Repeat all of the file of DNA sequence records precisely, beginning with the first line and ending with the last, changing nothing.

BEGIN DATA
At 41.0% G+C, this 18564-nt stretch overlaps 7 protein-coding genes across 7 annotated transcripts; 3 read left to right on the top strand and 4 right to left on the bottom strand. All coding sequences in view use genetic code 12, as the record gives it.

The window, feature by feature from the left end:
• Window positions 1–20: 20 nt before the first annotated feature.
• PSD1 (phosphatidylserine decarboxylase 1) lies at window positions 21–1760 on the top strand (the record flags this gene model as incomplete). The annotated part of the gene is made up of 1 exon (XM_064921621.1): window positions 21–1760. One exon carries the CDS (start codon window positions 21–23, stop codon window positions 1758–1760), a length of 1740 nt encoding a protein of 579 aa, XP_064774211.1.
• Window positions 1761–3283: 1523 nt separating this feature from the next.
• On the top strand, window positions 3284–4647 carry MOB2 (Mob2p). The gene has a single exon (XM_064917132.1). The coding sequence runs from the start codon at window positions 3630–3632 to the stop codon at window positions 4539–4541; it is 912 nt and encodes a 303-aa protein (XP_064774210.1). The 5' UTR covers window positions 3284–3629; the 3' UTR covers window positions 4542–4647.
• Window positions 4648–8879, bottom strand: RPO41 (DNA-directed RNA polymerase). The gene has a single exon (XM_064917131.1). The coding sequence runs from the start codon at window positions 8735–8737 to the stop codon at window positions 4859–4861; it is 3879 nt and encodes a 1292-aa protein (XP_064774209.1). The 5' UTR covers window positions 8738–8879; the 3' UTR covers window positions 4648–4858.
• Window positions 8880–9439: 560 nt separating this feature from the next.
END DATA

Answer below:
At 41.0% G+C, this 18564-nt stretch overlaps 7 protein-coding genes across 7 annotated transcripts; 3 read left to right on the top strand and 4 right to left on the bottom strand. All coding sequences in view use genetic code 12, as the record gives it.

The window, feature by feature from the left end:
• Window positions 1–20: 20 nt before the first annotated feature.
• PSD1 (phosphatidylserine decarboxylase 1) lies at window positions 21–1760 on the top strand (the record flags this gene model as incomplete). The annotated part of the gene is made up of 1 exon (XM_064921621.1): window positions 21–1760. One exon carries the CDS (start codon window positions 21–23, stop codon window positions 1758–1760), a length of 1740 nt encoding a protein of 579 aa, XP_064774211.1.
• Window positions 1761–3283: 1523 nt separating this feature from the next.
• On the top strand, window positions 3284–4647 carry MOB2 (Mob2p). The gene has a single exon (XM_064917132.1). The coding sequence runs from the start codon at window positions 3630–3632 to the stop codon at window positions 4539–4541; it is 912 nt and encodes a 303-aa protein (XP_064774210.1). The 5' UTR covers window positions 3284–3629; the 3' UTR covers window positions 4542–4647.
• Window positions 4648–8879, bottom strand: RPO41 (DNA-directed RNA polymerase). The gene has a single exon (XM_064917131.1). The coding sequence runs from the start codon at window positions 8735–8737 to the stop codon at window positions 4859–4861; it is 3879 nt and encodes a 1292-aa protein (XP_064774209.1). The 5' UTR covers window positions 8738–8879; the 3' UTR covers window positions 4648–4858.
• Window positions 8880–9439: 560 nt separating this feature from the next.